Discharging Debts Through Chapter 7 Bankruptcy

Summary: A successful Chapter 7 bankruptcy discharges all unsecured debts, such as credit card debts, medical bills, signature loans, payday loans, and it stops all collection efforts. In addition, filing a bankruptcy petition offers permanent relief from harassment by debt collectors.

Most Americans own at least one credit card, and many do not pay their balance in full every month. While unwise, maintaining a small balance is usually harmless. Some credit card users, however, slip into delinquency. For those who cannot repay their balances, Chapter 7 bankruptcy offers a permanent solution.

One of the biggest misconceptions about filing for Chapter 7 bankruptcy is that a debtor must liquidate most of their assets. That is incorrect. In almost all cases, the debtor keeps all of his property because it is exempt under either the state or the federal exemption statutes. Every so often, a portion of an asset, that is not completely exempt, must be paid to the trustee. Most often, this is a portion of the tax refund that is not 100% exempt or equity in a newer paid off vehicle. Your bankruptcy attorney will discuss if an asset is not completely exempt before you file bankruptcy, most often these issues can be spotted at the first consultation with your bankruptcy attorney. Non-exempt assets are paid to a court-appointed trustee, who distributes the money to the creditors. Following the distribution, the court discharges any remaining debts. All unsecured debt, such as medical bills, credit card balances, and signature loans can be discharged in this manner. If the consumer acted fraudulently for example by taking out high amount of cash advances shortly before filing, however, the court may refuse to discharge the full amount. This happens very seldom and only if the creditor objects to the discharge of this debt.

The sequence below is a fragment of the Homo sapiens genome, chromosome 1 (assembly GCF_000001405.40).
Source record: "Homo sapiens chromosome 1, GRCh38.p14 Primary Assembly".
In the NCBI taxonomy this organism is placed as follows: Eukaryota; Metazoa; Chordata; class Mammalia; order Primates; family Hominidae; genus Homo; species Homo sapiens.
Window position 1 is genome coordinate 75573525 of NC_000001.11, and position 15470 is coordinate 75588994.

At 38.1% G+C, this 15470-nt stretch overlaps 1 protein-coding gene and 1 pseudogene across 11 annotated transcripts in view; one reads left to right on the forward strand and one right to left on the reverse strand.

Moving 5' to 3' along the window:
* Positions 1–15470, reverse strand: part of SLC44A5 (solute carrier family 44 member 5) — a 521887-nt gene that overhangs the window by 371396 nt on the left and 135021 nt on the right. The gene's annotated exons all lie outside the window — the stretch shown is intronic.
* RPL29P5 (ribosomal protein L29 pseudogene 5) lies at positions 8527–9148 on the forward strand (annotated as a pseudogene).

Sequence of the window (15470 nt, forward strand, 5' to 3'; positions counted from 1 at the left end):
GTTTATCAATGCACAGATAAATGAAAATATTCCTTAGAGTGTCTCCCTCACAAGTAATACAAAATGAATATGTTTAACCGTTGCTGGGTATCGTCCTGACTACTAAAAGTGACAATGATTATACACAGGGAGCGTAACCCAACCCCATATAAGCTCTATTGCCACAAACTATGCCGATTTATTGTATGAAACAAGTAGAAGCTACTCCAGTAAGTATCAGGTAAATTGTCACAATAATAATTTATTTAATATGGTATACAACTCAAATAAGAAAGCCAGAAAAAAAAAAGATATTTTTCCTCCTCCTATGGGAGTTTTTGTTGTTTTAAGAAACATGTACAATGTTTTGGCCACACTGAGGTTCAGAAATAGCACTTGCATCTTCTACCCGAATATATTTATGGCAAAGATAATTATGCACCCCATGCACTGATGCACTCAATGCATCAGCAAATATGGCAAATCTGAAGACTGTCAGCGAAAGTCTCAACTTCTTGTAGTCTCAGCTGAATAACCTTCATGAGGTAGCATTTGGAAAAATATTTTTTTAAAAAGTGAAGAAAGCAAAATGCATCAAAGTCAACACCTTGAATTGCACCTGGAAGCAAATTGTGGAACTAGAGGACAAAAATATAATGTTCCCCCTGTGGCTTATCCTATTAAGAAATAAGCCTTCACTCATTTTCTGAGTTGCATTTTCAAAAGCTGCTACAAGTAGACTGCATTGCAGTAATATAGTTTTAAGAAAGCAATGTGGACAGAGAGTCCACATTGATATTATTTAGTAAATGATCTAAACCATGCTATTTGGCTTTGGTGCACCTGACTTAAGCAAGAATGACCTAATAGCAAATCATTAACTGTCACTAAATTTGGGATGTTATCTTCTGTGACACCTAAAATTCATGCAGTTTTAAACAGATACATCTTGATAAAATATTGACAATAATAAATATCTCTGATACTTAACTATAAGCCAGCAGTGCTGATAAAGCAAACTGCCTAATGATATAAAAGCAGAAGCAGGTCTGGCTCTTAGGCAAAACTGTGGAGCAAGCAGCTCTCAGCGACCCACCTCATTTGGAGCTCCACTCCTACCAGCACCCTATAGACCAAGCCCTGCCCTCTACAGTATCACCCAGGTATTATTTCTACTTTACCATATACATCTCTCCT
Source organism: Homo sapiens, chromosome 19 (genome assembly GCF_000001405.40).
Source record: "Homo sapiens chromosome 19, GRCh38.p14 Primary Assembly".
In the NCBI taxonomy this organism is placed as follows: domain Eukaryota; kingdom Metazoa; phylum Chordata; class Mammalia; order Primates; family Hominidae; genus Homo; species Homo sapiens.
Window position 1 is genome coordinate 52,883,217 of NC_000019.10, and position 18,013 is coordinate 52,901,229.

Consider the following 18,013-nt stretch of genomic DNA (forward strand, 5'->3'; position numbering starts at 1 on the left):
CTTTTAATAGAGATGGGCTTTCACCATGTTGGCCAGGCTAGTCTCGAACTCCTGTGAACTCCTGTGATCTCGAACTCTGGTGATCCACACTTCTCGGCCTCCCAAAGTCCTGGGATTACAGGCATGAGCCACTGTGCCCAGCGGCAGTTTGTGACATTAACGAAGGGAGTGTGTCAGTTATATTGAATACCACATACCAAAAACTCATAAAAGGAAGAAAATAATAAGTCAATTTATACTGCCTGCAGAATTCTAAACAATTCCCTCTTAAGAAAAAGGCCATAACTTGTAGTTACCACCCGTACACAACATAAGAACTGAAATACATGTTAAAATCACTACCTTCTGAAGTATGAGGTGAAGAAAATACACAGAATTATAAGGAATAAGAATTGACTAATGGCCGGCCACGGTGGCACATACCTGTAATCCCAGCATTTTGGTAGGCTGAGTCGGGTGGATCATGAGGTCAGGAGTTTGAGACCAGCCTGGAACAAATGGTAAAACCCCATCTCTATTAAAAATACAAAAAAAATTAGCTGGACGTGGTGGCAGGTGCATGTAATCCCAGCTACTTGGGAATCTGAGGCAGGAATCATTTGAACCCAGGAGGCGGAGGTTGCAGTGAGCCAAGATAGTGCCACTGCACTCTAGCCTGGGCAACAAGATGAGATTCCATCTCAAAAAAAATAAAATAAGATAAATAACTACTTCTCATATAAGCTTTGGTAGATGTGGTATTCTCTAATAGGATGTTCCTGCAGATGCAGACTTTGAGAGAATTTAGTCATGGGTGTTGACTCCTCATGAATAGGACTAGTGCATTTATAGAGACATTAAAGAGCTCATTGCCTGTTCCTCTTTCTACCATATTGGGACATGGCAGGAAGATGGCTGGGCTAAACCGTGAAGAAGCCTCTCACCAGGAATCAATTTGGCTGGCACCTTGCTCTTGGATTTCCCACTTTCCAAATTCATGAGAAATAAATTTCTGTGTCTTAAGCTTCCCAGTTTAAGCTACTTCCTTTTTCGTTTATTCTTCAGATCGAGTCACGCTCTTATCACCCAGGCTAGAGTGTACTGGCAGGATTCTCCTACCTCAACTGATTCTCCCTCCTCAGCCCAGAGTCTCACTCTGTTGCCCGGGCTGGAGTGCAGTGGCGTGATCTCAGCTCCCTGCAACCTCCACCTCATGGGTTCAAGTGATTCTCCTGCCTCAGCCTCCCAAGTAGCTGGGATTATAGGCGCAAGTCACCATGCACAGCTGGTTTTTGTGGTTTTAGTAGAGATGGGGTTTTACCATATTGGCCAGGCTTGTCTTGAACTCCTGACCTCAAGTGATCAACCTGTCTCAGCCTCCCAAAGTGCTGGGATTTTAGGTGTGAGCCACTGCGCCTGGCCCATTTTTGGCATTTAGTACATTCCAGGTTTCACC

Our office is one of the biggest bankruptcy law firms in the St. Louis Metro Area, with around 600 bankruptcy filings per year. Within the last four years, we have seen only one case in which a creditor objected to the credit card charge and this was for good reason. The debtor had used the credit card to pay for a cruise shortly before filing. However to the debtors’ defense, the cruise was planned for a long time. The debtor and the creditor settled the dispute through an agreement that the debtor will pay half of the charged that were made shortly before filing.

If you have questions about your debt and about filing bankruptcy, our bankruptcy attorneys in St. Louis and St. Charles offer a free consultation to discuss your options. If cash advances or payments on luxury items were made, issues with the creditor might be averted by waiting a few weeks or months before filing the bankruptcy case. The bankruptcy code states in section 523 that a debt of more than $500 incurred for luxury goods or services within 90 days of filing, is considered to be fraudulent and the creditor could object to the discharge of this debt. Cash advances of more than $750 within 70 days before filing is considered to be fraudulent and could cause a problem if the creditor files an objection.

If the cash advance or the spending on luxury goods were above these amounts but not significant, debtor still might to go ahead with filing of the bankruptcy if the filing will stop a foreclosuregarnishment, or harassing collection efforts. As soon as a debtor files a bankruptcy petition, the automatic stay goes automatically into effect and creditors must stop collection efforts, such as foreclosure proceedings, garnishments and lawsuits. The automatic stay prohibits any of the creditors from attempting to collect directly from the debtor. This practice protects both the debtor and the other creditors; if one creditor reaches a separate agreement with the debtor, the remaining creditors may not receive their rightful share of the estate. Creditors must take this prohibition seriously – debt collectors who ignore a stay may be exposed to civil liability and contempt

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